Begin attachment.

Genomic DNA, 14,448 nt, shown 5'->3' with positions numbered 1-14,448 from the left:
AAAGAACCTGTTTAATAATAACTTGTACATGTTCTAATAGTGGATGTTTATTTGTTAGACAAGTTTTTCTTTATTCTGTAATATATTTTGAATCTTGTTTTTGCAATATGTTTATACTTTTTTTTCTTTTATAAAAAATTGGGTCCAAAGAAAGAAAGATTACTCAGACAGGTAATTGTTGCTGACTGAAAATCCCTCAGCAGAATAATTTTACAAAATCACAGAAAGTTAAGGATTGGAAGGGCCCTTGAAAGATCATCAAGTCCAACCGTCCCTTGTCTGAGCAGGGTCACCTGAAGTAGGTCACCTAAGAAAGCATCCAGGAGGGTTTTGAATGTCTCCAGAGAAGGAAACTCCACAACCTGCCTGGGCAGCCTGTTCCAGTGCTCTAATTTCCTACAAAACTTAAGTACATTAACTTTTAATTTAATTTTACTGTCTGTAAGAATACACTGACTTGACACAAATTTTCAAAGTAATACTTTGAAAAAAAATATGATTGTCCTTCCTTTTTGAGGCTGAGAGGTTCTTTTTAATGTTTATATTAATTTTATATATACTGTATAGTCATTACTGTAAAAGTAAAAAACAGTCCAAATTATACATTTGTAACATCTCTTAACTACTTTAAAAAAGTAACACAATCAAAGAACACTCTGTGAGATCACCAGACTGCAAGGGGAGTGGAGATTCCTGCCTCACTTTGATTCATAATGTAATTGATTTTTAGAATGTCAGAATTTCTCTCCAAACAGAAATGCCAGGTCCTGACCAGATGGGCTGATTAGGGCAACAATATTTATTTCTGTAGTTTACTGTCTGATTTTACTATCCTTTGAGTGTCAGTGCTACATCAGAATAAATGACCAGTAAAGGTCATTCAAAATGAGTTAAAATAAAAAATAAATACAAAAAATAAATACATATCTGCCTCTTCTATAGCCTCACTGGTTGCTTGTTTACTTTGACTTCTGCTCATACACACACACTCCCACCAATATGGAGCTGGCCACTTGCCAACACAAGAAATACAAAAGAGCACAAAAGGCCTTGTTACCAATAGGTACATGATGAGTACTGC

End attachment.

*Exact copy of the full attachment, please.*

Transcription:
Genomic DNA, 14,448 nt, shown 5'->3' with positions numbered 1-14,448 from the left:
AAAGAACCTGTTTAATAATAACTTGTACATGTTCTAATAGTGGATGTTTATTTGTTAGACAAGTTTTTCTTTATTCTGTAATATATTTTGAATCTTGTTTTTGCAATATGTTTATACTTTTTTTTCTTTTATAAAAAATTGGGTCCAAAGAAAGAAAGATTACTCAGACAGGTAATTGTTGCTGACTGAAAATCCCTCAGCAGAATAATTTTACAAAATCACAGAAAGTTAAGGATTGGAAGGGCCCTTGAAAGATCATCAAGTCCAACCGTCCCTTGTCTGAGCAGGGTCACCTGAAGTAGGTCACCTAAGAAAGCATCCAGGAGGGTTTTGAATGTCTCCAGAGAAGGAAACTCCACAACCTGCCTGGGCAGCCTGTTCCAGTGCTCTAATTTCCTACAAAACTTAAGTACATTAACTTTTAATTTAATTTTACTGTCTGTAAGAATACACTGACTTGACACAAATTTTCAAAGTAATACTTTGAAAAAAAATATGATTGTCCTTCCTTTTTGAGGCTGAGAGGTTCTTTTTAATGTTTATATTAATTTTATATATACTGTATAGTCATTACTGTAAAAGTAAAAAACAGTCCAAATTATACATTTGTAACATCTCTTAACTACTTTAAAAAAGTAACACAATCAAAGAACACTCTGTGAGATCACCAGACTGCAAGGGGAGTGGAGATTCCTGCCTCACTTTGATTCATAATGTAATTGATTTTTAGAATGTCAGAATTTCTCTCCAAACAGAAATGCCAGGTCCTGACCAGATGGGCTGATTAGGGCAACAATATTTATTTCTGTAGTTTACTGTCTGATTTTACTATCCTTTGAGTGTCAGTGCTACATCAGAATAAATGACCAGTAAAGGTCATTCAAAATGAGTTAAAATAAAAAATAAATACAAAAAATAAATACATATCTGCCTCTTCTATAGCCTCACTGGTTGCTTGTTTACTTTGACTTCTGCTCATACACACACACTCCCACCAATATGGAGCTGGCCACTTGCCAACACAAGAAATACAAAAGAGCACAAAAGGCCTTGTTACCAATAGGTACATGATGAGTACTGC